"In our view, the blurring of the line between advertising and content represented by product placement and integration is unfair and deceptive if it occurs without adequate disclosures to the viewing public," Rep. Henry Waxman, D-Calif., and Rep. Ed Markey, D-Mass., said today in a joint letter to FCC Chairman Kevin Martin. "In some extreme cases, it may also undermine the integrity of the television programming itself."
Mr. Waxman is chairman of the Oversight and Government Reform Committee and Mr. Markey the chairman of the Energy and Commerce Committee's telecom committee. Mr. Markey's committee in May held a hearing on issues around product placement and product integration and heard testimony from writers and producers about the pressure they are under to weave products into shows.
During an FCC media-ownership-rules hearing in Chicago last week, Mr. Martin said he had asked other FCC commissioners to initiate a look into the issue of product integration into programming. He suggested DVRs and TiVos may be prompting networks to look at more subtle and sophisticated means of inserting commercial messages and cited growing concern that the agency's sponsorship rules weren't providing adequate disclosure of placement.
Mr. Martin said the FCC would ask for comment about whether its existing sponsorship identification rules need to be amended to ensure adequate disclosure to the public because of increasing industry reliance on embedded-advertising techniques.
The committee chairmen in today's letter praised the statement, but said they didn't feel the FCC had made enough progress since the congressional hearing in addressing some of the issues raised at the hearing.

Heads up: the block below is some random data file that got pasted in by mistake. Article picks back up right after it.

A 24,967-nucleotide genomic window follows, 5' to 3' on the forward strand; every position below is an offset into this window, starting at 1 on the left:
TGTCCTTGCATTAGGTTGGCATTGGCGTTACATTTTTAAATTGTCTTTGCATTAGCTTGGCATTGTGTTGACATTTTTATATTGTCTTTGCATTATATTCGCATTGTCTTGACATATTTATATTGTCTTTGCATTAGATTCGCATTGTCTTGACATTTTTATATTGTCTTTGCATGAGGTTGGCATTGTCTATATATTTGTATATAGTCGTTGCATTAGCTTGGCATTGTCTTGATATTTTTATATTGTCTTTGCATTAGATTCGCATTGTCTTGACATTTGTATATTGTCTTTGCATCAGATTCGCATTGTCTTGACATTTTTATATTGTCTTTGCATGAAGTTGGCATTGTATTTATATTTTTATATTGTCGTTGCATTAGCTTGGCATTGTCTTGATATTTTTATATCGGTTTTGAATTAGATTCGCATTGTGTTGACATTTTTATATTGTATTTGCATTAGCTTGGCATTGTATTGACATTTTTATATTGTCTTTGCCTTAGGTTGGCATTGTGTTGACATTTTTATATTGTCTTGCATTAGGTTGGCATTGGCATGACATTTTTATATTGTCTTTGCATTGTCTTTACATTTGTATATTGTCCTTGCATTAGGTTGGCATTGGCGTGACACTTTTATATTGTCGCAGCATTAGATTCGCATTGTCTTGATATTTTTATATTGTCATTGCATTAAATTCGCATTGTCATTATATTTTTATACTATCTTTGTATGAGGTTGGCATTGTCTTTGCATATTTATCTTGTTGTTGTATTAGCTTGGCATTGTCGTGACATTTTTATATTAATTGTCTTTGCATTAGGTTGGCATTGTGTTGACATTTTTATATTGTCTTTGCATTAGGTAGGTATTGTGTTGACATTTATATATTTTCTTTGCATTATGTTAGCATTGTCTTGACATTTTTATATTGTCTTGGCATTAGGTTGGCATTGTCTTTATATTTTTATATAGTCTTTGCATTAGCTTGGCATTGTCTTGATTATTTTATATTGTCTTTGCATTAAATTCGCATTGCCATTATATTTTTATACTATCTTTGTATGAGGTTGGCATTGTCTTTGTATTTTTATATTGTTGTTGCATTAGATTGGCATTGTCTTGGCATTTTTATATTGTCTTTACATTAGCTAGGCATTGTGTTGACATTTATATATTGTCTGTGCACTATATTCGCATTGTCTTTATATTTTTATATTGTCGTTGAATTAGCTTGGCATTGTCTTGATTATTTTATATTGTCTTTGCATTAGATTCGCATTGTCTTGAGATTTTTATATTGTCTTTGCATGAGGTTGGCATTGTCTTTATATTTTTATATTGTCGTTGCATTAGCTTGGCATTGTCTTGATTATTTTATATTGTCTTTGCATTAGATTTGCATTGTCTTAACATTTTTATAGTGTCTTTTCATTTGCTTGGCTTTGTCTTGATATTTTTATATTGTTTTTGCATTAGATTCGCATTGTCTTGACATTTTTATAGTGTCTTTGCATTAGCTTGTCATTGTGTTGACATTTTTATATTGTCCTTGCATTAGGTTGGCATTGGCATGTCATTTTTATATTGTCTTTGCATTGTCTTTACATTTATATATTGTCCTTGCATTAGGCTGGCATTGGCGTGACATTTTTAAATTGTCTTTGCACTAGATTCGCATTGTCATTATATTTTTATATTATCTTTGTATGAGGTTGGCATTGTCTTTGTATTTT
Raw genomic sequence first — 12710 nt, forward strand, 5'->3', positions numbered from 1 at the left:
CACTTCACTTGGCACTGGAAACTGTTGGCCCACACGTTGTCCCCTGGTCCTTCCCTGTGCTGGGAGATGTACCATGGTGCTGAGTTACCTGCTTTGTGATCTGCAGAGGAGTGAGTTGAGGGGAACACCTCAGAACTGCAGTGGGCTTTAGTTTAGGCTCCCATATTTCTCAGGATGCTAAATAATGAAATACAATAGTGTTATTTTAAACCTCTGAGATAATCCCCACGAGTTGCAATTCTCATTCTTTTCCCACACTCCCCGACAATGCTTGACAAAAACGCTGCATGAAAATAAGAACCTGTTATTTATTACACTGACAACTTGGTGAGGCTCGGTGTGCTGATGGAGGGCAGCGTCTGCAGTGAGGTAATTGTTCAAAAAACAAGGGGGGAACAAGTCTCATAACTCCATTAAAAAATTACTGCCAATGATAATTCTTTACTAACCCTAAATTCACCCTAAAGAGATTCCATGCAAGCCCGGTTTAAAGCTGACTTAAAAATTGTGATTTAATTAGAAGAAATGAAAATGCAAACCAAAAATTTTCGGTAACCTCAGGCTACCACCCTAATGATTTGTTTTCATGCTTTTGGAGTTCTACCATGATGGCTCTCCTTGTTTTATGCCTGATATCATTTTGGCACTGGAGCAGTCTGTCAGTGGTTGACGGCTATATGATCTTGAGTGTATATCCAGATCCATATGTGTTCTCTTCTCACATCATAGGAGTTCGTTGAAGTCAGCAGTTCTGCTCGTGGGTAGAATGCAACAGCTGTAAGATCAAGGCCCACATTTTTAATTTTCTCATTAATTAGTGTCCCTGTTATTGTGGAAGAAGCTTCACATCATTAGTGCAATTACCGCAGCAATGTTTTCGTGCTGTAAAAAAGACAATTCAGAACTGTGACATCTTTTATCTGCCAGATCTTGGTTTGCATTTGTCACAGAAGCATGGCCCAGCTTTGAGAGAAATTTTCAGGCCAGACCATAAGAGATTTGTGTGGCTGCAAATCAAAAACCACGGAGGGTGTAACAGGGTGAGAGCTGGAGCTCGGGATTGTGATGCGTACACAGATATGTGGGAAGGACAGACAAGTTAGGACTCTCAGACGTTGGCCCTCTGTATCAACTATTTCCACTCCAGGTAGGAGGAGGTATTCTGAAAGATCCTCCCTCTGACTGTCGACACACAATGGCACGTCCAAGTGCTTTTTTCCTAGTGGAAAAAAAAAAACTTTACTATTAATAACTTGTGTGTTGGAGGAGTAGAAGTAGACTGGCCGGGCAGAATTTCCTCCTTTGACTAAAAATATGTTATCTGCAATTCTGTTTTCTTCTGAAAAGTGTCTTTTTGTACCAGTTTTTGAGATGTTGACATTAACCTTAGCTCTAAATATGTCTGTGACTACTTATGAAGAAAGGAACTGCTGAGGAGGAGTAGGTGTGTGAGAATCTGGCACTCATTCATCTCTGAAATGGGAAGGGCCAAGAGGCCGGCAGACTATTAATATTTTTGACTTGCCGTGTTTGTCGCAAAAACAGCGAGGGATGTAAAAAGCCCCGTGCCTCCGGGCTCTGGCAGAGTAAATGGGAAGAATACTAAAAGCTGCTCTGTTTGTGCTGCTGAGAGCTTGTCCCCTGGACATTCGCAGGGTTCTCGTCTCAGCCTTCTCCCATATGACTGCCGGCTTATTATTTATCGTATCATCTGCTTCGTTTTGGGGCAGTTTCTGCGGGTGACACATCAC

Line between commercial, creative
"We believe the commission should examine the growth in product placement and product integration and how this trend affects the overall composition and nature of television programming. As part of this inquiring, the commission should also review the criteria broadcasters and cable operators currently use to distinguish between commercial and creative content," said the letter.
The two urged Mr. Martin to do a thorough review of sponsorship-disclosure requirements and said any look should include an examination of whether "rules sufficiently achieve the statutory requirement to inform the viewing public of the actual products being sponsored in a show as well as the entity that paid for such sponsorship."
Dan Jaffe, exec VP of the Association of National Advertising, said similar concerns about product integration in TV were raised in a complaint by Commercial Alert, and the FTC responded that no new rules were needed and that problems could be addressed by the FTC or the FCC without additional enforcement actions.